With todays job market failing and so many people are unemployed I thought it might be important for others to know where to find the best cities for jobs.
According to US News the top 10 cities for finding jobs in 2009:
As the largest city in an isolated, sparsely populated state, Anchorage residents account for almost half of the total personal income in Alaska, according to the Anchorage Economic Development Corp. This is a young city, where the median age is just about 33, and payrolls continue to grow. Last year, in the depths of the recession, Anchorage officials proudly marked their city's 20th consecutive year of job growth.
While the city's crucial tourism and shipping industries have been bruised by the recession, jobs have been added in education and health services, and in government, which represents 20 percent of the city's jobs. Retailers also continue to move into Anchorage: Target, Kohl's, Lowe's, Best Buy, and the Sports Authority have opened new stores.
As neighbor to the nation's capital, it's not particularly surprising that the federal government is Arlington's largest employer. The Department of Defense, the National Science Foundation and the State Department are among the employers here.
This concentration in government jobs has, not surprisingly, helped cushion Arlington during the downturn. But the county's economy is not wholly dependent on its proximity to Washington. Private companies have a significant place here as well. Among the largest private employers are US Airways, Booz Allen Hamilton, Lockheed Martin, and Marriott.
For one thing, Ohio's capital city is smack in the middle of the state--and pretty central for much of the country--and it boasts a strong transportation and distribution industry. Columbus's distribution employment has grown by a third since 2001, while the rest of the nation, on average, is down.
You can, however, thank the city's diverse economy for much of its resilience. Healthcare, hospitality, manufacturing, and even the tech industry contribute plenty of jobs. Some of the city's major employers include Ohio State University, OhioHealth, Nationwide Insurance, JPMorgan Chase, Bob Evans, and Limited Brands.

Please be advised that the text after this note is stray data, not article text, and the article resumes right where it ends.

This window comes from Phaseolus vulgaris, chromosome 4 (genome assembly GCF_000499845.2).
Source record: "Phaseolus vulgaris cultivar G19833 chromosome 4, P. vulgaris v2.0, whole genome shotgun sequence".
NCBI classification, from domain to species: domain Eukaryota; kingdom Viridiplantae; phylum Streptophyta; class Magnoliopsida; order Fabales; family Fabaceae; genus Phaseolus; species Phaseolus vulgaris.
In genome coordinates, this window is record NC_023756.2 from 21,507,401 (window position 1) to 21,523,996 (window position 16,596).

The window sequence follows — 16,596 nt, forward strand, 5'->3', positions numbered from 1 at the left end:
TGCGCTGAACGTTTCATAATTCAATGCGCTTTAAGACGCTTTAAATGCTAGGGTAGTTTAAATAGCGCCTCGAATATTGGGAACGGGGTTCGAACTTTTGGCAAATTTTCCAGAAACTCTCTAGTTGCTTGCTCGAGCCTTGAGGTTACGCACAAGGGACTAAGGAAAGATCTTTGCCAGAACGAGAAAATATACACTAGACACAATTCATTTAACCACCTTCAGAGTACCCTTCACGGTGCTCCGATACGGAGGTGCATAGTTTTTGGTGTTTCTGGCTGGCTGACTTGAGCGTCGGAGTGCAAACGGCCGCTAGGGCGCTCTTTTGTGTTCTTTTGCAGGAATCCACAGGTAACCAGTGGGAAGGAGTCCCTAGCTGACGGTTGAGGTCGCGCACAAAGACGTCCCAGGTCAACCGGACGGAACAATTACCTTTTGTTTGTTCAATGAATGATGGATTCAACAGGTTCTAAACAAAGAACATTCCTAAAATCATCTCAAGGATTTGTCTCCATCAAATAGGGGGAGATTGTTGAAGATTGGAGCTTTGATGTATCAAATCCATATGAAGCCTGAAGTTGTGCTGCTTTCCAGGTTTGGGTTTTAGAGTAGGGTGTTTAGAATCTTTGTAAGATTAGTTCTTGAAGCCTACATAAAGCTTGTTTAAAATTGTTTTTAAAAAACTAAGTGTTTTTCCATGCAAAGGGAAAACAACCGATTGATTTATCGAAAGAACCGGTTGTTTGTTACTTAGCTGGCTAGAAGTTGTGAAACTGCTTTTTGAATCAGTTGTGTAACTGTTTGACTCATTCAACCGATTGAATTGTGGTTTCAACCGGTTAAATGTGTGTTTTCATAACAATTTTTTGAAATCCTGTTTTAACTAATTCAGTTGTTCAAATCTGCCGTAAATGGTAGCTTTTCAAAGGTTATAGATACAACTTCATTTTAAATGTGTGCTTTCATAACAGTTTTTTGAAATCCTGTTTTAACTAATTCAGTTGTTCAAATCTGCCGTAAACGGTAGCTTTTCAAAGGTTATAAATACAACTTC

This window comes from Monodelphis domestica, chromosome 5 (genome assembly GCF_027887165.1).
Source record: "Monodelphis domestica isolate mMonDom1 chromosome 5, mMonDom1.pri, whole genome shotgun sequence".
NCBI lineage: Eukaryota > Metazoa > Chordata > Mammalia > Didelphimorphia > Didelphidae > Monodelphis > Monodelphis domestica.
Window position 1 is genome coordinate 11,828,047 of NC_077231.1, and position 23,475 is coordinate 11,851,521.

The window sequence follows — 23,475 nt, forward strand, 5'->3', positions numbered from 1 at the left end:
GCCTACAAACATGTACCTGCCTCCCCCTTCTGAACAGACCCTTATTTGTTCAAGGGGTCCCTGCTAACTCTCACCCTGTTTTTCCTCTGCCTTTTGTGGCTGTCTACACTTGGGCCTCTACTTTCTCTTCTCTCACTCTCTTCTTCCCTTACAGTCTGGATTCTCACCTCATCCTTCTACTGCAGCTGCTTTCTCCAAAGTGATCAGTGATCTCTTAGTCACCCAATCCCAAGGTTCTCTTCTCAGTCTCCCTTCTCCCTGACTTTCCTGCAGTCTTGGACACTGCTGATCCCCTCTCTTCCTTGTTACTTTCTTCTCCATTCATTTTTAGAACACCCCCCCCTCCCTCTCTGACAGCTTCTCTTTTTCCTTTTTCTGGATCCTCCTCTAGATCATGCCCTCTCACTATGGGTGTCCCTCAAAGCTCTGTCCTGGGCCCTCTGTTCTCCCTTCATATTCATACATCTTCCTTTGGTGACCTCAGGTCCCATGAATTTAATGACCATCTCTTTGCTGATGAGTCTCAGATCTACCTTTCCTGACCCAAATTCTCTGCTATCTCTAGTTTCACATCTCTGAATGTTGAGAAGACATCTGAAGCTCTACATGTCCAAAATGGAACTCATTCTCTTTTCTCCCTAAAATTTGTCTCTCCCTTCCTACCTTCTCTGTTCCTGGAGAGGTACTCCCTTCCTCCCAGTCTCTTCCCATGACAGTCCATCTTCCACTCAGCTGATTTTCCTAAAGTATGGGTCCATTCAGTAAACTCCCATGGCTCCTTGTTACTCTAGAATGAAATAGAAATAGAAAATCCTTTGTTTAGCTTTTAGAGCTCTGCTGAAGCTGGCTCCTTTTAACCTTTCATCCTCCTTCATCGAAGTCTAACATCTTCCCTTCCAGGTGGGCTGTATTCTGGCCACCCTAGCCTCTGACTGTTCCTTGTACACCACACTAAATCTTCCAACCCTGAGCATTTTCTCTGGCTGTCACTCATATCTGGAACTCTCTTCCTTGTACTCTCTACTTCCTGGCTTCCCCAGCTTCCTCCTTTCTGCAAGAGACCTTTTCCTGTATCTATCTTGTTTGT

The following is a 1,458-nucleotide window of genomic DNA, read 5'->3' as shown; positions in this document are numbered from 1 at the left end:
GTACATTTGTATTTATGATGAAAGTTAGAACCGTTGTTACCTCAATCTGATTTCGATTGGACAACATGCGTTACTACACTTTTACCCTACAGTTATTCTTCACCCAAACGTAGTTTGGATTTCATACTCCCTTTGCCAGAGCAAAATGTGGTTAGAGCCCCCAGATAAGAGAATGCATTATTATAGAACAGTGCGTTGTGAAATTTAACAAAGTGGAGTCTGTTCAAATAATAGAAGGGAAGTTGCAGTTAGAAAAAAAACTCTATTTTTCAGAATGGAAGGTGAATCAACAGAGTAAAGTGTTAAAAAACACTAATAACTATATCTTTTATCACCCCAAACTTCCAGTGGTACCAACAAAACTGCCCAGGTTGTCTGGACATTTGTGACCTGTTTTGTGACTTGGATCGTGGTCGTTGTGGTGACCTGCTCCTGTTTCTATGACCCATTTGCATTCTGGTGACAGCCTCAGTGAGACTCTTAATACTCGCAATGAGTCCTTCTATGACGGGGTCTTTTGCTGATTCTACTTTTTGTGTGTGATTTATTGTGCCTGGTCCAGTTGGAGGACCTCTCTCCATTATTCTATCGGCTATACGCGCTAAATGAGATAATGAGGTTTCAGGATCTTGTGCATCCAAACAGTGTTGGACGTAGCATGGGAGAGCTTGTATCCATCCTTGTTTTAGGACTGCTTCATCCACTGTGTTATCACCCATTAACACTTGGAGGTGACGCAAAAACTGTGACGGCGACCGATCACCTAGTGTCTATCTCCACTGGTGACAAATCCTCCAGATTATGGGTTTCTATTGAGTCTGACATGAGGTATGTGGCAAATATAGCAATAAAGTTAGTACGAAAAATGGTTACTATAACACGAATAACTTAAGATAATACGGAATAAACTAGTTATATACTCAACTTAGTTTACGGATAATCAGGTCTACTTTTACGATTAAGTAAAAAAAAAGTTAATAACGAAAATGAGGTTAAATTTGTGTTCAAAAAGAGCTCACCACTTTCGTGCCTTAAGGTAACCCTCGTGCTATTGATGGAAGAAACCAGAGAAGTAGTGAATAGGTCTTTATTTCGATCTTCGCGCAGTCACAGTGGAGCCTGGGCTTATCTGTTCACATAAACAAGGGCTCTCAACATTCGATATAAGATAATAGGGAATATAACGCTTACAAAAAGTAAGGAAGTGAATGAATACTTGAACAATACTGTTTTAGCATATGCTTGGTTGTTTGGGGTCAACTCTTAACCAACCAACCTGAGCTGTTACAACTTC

"We're a little bit better off than the U.S.," says Carl Bonham, a University of Hawaii--Manoa economics professor and executive director of the University of Hawaii Economic Research Organization.
Tourism rules Honolulu's economy, and many of its large employers are hotel chains. The jaw-dropping peak oil prices of last year, plus this recession's pullback in consumer spending, caused pain to the tourism industry nationwide, and Bonham doesn't expect Honolulu's tourism revenues will return to their peak for several years. But government is nearly a quarter of the city's employment, which helps bring stability to the larger economy. As well, the Bank of Hawaii and Queen's Medical Center are among the city's top employers. The most in-demand jobs over the next decade are expected to be in retail, higher education, and nursing.
Texas has proved enormously resilient during this recession. Unlike nearly all other metros, IHS is projecting that Texas cities will add jobs within the next year. The job markets in Dallas, San Antonio, Fort Worth, and Austin have all been steadier than average nationally.